The apps empowering BLM protesters right now

Police brutality is the enemy, racial equality is the goal, and technology is becoming the vehicle for change. 

Many of you won’t be old enough to recall this with much clarity, but I remember the 2011 London Riots like they happened yesterday. A 29-year-old black man named Mark Duggan was shot dead after the Metropolitan Police followed up on ‘intelligence’ that he was seeking to distribute controlled drugs and firearms. The unit on duty claimed to have feared for their lives and ended Duggan’s in self-defence. The Londoner’s firearm were later found in a grassy plain five meters away on the other side of a fence. Suffice to say, the details were sketchy. 

England’s capital city erupted into chaos in the days that followed. Five lives were lost, businesses were looted citywide, arson was rife, and over 3000 arrests were made. Now, while this radical event is in no way comparable to the Black Lives Matter protests unfolding today; in terms of both authenticity, and democratic legitimacy, it did provide us with a glimpse into how social media could be harnessed to aid those fighting the system at ground level. Almost a decade later, digital exploits continue bringing power to the people.  

BlackBerry Messenger was the go-to platform for rioters in 2011, as it offered encrypted messaging through the sharing of BBM PINs and was entirely untraceable to the authorities. It became the central hub for coordinating mass gatherings, sharing live locations through GPS, and spreading new revelations about the Duggan case. The police were powerless to intercept attacks ahead of time and were entirely reactionary. But today, with the Black Lives Matter movement growing by the day in the US and the UK, just how are protesters staying connected locally and making the best use of their time? 

The apps of today


2020 is proving to be a good year to cover your face. People are understandably keen to conceal sensitive information like photos and videos, especially those protesting in US states notorious for cases of police brutality, and Signal has become the go to app for protecting identities. 

While similar apps may have technologies that retain the original unedited photo within a cloud network, Signal’s face detection and blurring take place solely on the phone. The software automatically detects nearby faces and can blur them all at the touch of a button – though Signal warn that the automatic recognition may not detect partial faces or those in the periphery, so manual blurring is advised too. 

People can message one another within the app’s chat feature without worrying about user data being turned over to the authorities too, because it doesn’t collect any. For this very reason, the app has been propelled into the iOS top 10 (most downloaded) for the first time in its history.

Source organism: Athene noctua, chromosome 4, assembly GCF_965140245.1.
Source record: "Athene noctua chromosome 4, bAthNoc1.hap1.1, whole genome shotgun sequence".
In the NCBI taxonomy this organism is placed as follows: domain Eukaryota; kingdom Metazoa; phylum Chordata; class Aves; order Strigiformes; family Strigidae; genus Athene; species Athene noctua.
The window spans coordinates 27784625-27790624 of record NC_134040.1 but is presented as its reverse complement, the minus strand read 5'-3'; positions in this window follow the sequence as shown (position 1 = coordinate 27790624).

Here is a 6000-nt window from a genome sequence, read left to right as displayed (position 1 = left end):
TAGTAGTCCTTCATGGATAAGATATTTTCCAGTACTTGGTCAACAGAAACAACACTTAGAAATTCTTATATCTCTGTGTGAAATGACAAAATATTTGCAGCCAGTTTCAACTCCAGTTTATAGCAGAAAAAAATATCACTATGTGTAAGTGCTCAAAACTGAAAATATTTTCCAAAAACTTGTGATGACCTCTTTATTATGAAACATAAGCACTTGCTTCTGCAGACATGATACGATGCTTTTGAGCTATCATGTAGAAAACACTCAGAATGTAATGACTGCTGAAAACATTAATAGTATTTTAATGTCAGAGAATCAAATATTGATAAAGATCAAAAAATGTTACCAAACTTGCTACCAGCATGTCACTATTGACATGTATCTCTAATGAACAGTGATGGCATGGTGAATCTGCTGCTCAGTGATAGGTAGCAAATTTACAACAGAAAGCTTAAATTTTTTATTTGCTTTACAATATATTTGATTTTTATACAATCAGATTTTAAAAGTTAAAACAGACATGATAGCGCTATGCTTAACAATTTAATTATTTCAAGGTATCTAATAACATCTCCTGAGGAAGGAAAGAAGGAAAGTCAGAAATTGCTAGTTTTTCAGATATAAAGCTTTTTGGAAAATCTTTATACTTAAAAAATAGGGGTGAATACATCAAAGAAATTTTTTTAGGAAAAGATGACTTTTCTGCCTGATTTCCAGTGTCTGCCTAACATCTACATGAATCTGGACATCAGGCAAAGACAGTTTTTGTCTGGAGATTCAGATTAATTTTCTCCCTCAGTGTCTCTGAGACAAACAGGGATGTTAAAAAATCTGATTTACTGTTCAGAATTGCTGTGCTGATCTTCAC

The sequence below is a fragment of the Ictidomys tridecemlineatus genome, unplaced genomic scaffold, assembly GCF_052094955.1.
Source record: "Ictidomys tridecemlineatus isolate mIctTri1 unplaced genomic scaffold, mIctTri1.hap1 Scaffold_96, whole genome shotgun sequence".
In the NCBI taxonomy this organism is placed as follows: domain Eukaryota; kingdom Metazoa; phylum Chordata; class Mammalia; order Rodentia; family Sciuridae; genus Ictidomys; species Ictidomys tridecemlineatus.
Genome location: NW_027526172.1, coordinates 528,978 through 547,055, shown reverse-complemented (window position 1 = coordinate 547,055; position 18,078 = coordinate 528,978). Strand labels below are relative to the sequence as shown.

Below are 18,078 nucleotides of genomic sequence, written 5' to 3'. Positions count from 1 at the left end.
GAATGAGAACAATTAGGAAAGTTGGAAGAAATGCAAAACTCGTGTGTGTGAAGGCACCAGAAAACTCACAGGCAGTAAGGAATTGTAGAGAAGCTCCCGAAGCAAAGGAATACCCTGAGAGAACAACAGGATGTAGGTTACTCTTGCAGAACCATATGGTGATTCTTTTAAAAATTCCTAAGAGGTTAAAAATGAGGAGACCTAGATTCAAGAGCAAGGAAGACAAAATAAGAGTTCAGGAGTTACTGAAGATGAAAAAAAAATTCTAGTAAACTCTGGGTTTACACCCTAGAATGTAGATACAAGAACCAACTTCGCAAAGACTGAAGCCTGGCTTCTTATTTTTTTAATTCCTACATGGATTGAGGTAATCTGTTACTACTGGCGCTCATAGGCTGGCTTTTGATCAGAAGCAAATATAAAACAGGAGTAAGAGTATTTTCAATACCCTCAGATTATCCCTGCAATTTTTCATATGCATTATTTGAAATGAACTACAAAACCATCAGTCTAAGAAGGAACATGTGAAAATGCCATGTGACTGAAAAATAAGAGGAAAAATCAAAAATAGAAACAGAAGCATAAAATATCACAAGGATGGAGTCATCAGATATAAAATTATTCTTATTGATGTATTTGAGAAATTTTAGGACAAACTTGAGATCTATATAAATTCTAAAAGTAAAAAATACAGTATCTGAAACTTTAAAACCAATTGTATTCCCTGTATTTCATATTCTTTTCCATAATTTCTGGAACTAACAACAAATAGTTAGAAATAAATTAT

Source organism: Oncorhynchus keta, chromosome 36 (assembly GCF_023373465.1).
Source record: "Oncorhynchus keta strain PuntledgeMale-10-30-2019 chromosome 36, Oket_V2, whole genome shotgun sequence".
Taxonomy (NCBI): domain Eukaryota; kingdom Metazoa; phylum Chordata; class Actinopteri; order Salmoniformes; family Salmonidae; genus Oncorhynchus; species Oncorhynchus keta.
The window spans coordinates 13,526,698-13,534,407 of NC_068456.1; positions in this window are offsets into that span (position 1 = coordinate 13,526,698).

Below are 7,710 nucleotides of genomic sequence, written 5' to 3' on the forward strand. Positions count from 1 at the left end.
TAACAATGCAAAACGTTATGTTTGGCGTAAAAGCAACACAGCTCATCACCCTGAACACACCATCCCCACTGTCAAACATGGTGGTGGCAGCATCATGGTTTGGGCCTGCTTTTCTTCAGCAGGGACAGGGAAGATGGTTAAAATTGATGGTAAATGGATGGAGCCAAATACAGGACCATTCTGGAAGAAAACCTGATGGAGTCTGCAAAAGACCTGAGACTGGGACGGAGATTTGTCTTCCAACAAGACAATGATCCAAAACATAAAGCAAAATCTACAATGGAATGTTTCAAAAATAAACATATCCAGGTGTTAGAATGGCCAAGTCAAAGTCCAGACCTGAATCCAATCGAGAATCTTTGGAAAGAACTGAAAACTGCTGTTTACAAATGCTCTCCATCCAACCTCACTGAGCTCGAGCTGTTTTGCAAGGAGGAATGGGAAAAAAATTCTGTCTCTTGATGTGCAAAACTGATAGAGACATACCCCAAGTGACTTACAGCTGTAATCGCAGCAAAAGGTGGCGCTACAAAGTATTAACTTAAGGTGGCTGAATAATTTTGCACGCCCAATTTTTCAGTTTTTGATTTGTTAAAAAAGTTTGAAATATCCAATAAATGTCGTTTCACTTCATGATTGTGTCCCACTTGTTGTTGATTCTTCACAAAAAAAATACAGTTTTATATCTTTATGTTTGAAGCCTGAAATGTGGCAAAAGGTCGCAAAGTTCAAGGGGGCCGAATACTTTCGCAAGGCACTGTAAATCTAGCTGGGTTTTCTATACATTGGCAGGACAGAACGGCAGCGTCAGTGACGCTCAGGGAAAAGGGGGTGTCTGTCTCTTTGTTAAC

According to analytics from App Annie, Citizen has been downloaded a whopping 600,000 times in the last week. Through monitoring 911 reports live, the app is working 24/7 to bring alerts revealing the location of ‘public emergencies’ to its users across the US. Complete with a timeline of videos uploaded by those already in the area, people can amass to peacefully protest if any injustice is deemed to be taking place.

Others are using the app purely for transparency, safety, and situational awareness when attending protests. In future cases of police brutality, you can bet you’ll be seeing public intervention on an unfounded scale. We will always innovate and adapt.


When it comes to current affairs, Twitter has long been the best place to receive updates minute by minute. And predictably, it has become the social media platform of choice for those partaking in the protests. 

What we didn’t predict, was that Twitter would overtake Facebook and Instagram in the weekly download stats. For those who don’t keep up to date with this kind of thing, that’s a very big deal and seriously rare. Previous records for daily active users and weekly downloads have been smashed, with the spikes reaching 40million and 677,000 respectively. 

With thousands wising up to the swift nature of Twitter and its ability to empower and educate the masses, it will be interesting to see if it can sustain its challenge to Facebook and Instagram once the protests lower from boiling point to a steady simmer. 

People are clearly veering away from perennially popular apps in order to contribute towards something that can really make a difference, and companies who actively oppose this movement will likely suffer in the long term. We’ve already seen the birth of the #deleteFacebook campaign, following Mark Zuckerberg’s refusal to take down Donald Trump’s post – which many claimed was a deliberate action to incite violence against protesters. 

We’re undoubtedly bearing witness to one of the most crucial moments of the 21st century right now. And global institutions are going to be massively impacted by the stance they take. Fight the good fight.  

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